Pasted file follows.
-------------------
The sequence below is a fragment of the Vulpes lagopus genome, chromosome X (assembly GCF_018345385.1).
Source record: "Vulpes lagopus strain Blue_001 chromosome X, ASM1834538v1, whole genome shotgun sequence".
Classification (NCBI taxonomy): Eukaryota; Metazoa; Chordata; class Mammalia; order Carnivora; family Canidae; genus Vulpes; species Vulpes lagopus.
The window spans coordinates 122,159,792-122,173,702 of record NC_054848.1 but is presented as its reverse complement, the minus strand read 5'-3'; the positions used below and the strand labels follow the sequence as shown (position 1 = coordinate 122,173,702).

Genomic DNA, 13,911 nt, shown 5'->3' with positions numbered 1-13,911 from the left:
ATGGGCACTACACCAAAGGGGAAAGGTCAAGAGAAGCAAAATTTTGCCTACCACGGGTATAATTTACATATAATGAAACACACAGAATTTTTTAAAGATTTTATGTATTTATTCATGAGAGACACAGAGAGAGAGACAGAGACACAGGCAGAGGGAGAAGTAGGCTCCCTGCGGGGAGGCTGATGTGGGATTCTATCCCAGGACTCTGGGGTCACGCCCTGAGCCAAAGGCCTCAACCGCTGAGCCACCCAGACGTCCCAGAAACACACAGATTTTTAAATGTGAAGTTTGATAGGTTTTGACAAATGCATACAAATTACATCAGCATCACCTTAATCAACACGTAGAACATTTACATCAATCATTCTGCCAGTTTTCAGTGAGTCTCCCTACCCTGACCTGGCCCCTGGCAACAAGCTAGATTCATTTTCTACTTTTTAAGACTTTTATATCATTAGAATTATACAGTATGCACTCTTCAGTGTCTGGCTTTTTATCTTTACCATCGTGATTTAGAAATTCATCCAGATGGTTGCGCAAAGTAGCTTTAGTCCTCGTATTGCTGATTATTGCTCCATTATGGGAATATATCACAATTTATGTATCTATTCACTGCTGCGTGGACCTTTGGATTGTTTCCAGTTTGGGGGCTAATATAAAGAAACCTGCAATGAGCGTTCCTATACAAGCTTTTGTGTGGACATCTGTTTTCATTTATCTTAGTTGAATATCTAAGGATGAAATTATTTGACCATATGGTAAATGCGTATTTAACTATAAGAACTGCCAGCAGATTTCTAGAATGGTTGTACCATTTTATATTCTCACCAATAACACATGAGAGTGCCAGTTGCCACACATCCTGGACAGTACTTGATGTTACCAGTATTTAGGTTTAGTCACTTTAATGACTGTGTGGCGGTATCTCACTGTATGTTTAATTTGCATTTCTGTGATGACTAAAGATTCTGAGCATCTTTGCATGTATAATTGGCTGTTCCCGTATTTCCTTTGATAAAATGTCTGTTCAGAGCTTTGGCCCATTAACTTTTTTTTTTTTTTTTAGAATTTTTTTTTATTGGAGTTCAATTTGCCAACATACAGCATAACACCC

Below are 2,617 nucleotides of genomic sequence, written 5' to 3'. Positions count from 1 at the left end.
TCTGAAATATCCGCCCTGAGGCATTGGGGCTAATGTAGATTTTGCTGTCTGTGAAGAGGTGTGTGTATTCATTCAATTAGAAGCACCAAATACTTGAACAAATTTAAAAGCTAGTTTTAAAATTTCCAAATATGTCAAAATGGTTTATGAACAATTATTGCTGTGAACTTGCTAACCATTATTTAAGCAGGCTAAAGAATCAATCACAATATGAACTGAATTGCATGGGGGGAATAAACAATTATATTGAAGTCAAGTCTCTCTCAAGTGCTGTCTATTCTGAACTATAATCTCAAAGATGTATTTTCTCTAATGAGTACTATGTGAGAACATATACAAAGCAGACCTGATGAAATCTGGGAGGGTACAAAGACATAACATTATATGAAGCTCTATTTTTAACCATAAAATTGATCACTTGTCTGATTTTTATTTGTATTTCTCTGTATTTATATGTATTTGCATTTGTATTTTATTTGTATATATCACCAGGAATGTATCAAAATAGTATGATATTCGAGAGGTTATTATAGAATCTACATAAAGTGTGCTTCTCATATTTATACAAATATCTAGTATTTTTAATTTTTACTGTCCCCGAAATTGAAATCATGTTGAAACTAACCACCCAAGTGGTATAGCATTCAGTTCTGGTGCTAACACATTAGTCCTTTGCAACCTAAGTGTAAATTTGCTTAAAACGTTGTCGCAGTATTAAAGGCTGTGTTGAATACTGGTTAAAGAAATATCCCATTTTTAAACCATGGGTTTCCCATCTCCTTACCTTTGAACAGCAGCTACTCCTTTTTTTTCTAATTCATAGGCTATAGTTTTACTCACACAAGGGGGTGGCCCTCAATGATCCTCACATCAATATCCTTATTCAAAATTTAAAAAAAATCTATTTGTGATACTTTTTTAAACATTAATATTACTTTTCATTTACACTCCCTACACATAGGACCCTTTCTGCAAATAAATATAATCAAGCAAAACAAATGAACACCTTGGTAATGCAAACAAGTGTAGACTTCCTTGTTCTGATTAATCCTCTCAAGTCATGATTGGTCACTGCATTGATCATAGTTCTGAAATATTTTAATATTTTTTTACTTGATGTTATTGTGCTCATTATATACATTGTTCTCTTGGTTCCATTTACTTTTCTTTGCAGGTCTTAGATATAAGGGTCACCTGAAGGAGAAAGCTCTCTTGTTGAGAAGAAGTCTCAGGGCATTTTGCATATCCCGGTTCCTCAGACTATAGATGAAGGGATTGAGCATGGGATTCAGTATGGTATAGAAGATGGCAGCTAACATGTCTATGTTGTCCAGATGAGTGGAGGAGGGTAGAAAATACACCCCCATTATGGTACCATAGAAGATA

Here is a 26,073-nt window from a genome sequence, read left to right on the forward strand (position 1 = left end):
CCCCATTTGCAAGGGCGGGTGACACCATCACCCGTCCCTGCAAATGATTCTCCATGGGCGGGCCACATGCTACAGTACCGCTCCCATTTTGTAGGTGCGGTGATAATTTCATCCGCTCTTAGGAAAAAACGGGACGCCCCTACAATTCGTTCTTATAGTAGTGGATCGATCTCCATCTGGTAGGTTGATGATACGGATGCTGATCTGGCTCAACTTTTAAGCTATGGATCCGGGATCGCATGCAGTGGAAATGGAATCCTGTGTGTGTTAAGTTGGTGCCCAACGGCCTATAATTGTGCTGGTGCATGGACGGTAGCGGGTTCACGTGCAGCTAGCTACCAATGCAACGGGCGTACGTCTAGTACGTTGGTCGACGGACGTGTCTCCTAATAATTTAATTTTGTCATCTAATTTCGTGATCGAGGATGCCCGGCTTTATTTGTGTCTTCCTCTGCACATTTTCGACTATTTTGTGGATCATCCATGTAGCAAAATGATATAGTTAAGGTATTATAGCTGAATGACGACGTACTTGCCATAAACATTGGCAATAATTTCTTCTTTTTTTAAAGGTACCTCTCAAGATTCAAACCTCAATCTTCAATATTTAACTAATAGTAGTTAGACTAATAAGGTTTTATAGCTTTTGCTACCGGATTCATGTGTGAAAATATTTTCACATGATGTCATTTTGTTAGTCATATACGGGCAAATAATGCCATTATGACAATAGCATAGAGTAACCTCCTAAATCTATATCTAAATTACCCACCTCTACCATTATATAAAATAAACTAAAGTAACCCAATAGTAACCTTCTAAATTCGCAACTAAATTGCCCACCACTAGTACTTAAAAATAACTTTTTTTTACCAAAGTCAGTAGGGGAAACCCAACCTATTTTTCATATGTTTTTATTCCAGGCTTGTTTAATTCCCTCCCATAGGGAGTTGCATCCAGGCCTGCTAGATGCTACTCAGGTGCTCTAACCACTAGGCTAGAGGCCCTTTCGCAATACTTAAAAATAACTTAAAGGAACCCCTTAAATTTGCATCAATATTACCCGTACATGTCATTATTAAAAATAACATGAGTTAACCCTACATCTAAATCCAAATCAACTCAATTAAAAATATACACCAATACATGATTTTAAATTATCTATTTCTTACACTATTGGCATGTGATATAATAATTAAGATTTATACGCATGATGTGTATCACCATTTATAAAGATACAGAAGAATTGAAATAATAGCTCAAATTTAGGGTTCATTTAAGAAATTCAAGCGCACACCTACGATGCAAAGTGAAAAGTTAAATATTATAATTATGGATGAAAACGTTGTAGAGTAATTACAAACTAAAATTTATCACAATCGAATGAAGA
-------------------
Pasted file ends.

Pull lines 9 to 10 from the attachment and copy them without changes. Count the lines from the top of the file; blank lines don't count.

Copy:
Here is a 26,073-nt window from a genome sequence, read left to right on the forward strand (position 1 = left end):
CCCCATTTGCAAGGGCGGGTGACACCATCACCCGTCCCTGCAAATGATTCTCCATGGGCGGGCCACATGCTACAGTACCGCTCCCATTTTGTAGGTGCGGTGATAATTTCATCCGCTCTTAGGAAAAAACGGGACGCCCCTACAATTCGTTCTTATAGTAGTGGATCGATCTCCATCTGGTAGGTTGATGATACGGATGCTGATCTGGCTCAACTTTTAAGCTATGGATCCGGGATCGCATGCAGTGGAAATGGAATCCTGTGTGTGTTAAGTTGGTGCCCAACGGCCTATAATTGTGCTGGTGCATGGACGGTAGCGGGTTCACGTGCAGCTAGCTACCAATGCAACGGGCGTACGTCTAGTACGTTGGTCGACGGACGTGTCTCCTAATAATTTAATTTTGTCATCTAATTTCGTGATCGAGGATGCCCGGCTTTATTTGTGTCTTCCTCTGCACATTTTCGACTATTTTGTGGATCATCCATGTAGCAAAATGATATAGTTAAGGTATTATAGCTGAATGACGACGTACTTGCCATAAACATTGGCAATAATTTCTTCTTTTTTTAAAGGTACCTCTCAAGATTCAAACCTCAATCTTCAATATTTAACTAATAGTAGTTAGACTAATAAGGTTTTATAGCTTTTGCTACCGGATTCATGTGTGAAAATATTTTCACATGATGTCATTTTGTTAGTCATATACGGGCAAATAATGCCATTATGACAATAGCATAGAGTAACCTCCTAAATCTATATCTAAATTACCCACCTCTACCATTATATAAAATAAACTAAAGTAACCCAATAGTAACCTTCTAAATTCGCAACTAAATTGCCCACCACTAGTACTTAAAAATAACTTTTTTTTACCAAAGTCAGTAGGGGAAACCCAACCTATTTTTCATATGTTTTTATTCCAGGCTTGTTTAATTCCCTCCCATAGGGAGTTGCATCCAGGCCTGCTAGATGCTACTCAGGTGCTCTAACCACTAGGCTAGAGGCCCTTTCGCAATACTTAAAAATAACTTAAAGGAACCCCTTAAATTTGCATCAATATTACCCGTACATGTCATTATTAAAAATAACATGAGTTAACCCTACATCTAAATCCAAATCAACTCAATTAAAAATATACACCAATACATGATTTTAAATTATCTATTTCTTACACTATTGGCATGTGATATAATAATTAAGATTTATACGCATGATGTGTATCACCATTTATAAAGATACAGAAGAATTGAAATAATAGCTCAAATTTAGGGTTCATTTAAGAAATTCAAGCGCACACCTACGATGCAAAGTGAAAAGTTAAATATTATAATTATGGATGAAAACGTTGTAGAGTAATTACAAACTAAAATTTATCACAATCGAATGAAGA